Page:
App Note: Automating a Cell-Based Target-Compound Assay for Methyltransferase and Bromodomain Proteins using the InCELL Hunter Platform

App Note: Automating a Cell-Based Target-Compound Assay for Methyltransferase and Bromodomain Proteins using the InCELL Hunter Platform
Version:
21224

Year:
2021

Histone modifications are essential in eukaryotic gene expression and regulation, and are driven by histone writer, eraser, and reader proteins. These histone tail changes are dynamic, and a normal part of a cell’s embryonic differentiation from its original totipotent state. However, aberrant histone modifications are linked to numerous disease states1, including many human cancers. For example, the lysine-specific SET domain, containing G9a methyltransferase writer protein, is over-expressed in various cancers. It is also deficient in CD4+ T helper cells, leading to increased rates of intestinal infection2. In another example, the BET bromodomain reader protein Brd4 is implicated in NUT midline carcinoma (NMC) through a fusion of the protein and NUT3. Due to these and other findings, methlytransferase and bromodomain proteins are targets for numerous drug discovery projects.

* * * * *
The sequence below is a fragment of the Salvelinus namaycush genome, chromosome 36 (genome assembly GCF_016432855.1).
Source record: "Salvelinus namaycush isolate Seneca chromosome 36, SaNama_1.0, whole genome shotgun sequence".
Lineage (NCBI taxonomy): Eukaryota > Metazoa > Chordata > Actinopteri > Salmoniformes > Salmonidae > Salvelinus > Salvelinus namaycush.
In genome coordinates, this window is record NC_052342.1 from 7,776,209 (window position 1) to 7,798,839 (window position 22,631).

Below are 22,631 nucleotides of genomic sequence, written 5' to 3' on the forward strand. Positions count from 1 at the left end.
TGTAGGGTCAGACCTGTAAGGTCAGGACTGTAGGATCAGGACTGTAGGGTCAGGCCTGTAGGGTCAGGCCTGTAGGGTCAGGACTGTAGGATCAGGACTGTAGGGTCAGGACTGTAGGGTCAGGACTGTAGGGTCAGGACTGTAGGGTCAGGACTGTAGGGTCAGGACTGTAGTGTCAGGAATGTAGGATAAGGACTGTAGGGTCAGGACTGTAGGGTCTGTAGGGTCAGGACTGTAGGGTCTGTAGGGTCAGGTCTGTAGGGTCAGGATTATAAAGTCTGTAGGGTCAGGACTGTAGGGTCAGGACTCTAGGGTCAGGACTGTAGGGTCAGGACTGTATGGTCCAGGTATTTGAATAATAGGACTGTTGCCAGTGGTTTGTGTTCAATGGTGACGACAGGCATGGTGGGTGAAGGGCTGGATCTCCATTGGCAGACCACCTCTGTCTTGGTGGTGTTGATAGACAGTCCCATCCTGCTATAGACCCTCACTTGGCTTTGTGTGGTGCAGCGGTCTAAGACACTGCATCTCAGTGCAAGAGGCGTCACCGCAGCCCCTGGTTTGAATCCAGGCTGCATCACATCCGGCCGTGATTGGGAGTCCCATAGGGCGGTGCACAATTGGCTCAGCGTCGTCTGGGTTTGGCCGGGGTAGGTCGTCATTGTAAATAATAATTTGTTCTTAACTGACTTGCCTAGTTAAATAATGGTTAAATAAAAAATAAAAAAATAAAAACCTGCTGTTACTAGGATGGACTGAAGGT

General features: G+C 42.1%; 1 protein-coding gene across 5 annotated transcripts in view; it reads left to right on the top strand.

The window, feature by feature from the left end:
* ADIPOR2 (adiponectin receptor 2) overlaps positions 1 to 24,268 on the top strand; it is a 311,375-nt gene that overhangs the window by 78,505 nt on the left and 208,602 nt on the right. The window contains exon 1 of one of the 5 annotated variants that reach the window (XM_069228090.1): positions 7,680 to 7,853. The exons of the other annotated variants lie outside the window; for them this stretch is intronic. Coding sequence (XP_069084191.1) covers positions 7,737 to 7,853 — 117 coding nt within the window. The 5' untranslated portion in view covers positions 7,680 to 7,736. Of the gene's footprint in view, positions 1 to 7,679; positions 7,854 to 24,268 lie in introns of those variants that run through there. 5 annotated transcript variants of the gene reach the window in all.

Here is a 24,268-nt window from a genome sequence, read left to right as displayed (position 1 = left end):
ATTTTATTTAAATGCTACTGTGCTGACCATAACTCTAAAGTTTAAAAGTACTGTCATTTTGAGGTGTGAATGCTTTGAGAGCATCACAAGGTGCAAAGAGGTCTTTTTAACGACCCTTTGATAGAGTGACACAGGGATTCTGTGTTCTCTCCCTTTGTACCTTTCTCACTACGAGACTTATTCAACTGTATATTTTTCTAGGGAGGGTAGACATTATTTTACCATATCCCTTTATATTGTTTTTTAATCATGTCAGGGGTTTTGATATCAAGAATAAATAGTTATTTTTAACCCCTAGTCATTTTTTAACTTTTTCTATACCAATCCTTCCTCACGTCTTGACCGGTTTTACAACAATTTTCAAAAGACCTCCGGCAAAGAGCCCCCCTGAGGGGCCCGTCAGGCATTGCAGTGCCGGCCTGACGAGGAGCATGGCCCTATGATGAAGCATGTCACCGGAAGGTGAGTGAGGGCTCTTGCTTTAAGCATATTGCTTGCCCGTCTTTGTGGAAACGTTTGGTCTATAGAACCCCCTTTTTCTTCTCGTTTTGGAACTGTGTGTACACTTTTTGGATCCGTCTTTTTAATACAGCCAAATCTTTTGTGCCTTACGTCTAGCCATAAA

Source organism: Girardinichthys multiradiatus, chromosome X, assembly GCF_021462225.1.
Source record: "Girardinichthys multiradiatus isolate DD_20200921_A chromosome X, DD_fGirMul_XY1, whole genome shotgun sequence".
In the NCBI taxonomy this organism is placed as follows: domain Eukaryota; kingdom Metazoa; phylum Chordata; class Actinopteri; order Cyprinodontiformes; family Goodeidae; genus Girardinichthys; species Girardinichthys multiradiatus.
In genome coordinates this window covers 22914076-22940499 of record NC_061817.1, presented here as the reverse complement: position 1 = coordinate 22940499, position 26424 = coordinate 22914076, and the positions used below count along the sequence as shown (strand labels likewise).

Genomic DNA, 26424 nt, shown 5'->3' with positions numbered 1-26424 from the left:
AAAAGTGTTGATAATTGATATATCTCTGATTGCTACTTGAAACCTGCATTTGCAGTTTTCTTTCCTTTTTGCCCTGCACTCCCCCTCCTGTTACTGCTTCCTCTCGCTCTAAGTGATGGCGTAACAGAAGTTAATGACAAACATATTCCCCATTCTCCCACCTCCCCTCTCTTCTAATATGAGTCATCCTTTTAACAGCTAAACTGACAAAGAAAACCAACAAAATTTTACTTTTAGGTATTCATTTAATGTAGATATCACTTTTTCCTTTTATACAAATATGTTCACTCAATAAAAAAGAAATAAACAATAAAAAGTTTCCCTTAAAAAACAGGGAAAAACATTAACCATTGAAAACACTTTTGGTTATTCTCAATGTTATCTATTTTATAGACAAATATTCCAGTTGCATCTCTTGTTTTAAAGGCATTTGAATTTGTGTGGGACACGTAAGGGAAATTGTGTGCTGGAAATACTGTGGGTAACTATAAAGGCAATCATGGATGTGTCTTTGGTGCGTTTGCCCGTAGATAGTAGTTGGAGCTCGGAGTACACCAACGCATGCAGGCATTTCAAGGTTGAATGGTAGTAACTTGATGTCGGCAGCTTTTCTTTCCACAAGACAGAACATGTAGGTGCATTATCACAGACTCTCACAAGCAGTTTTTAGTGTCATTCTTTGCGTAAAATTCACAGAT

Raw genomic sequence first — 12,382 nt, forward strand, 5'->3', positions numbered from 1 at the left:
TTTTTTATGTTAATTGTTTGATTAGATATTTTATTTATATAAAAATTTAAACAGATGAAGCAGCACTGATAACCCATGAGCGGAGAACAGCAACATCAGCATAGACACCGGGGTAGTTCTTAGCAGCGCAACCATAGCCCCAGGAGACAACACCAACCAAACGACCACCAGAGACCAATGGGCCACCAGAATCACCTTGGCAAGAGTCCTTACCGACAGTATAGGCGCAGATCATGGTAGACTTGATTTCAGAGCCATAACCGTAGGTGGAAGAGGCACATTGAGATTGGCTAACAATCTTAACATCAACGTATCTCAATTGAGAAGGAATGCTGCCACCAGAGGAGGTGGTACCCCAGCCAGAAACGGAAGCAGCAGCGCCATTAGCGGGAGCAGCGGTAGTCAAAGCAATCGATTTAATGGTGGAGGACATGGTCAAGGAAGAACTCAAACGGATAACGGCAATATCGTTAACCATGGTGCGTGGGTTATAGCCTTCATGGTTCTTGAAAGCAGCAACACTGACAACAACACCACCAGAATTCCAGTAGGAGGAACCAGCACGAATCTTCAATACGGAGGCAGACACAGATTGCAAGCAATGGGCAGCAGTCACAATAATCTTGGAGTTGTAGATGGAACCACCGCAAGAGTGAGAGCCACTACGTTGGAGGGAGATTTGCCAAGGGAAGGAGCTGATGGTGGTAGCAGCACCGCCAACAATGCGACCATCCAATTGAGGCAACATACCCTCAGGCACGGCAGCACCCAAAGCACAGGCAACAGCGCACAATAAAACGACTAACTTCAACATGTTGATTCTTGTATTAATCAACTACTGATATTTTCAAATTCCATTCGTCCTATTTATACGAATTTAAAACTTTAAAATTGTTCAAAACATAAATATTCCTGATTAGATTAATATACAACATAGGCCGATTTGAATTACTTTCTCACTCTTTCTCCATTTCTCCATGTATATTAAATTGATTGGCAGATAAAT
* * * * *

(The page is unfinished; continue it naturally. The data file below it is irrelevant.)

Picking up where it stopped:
Current biochemical assay technologies examine the enzyme activity of methlytransferase and bromodomain protein inhibition. These assays lack monitoring compound-target engagement in the cellular milieu, which is essential to validate the pharmacology of drug candidates. Additionally, cell-based assays for analyzing inhibitors to epigenetic proteins were previously limited to the detection of specific histone modifications using antibodies. When antibodies are not available, another method is needed. Hence there exists a need for a robust, high-throughput cell-based assay that can identify compound binding to a protein’s catalytic domain without the dependency on antibodies. In this study, we describe the antibody-free, cell-based assay platform called InCELL Hunter that enables the detection of specificity binding and direct protein engagement of potential small molecule inhibitors to G9a methyltransferase and multiple bromodomain proteins.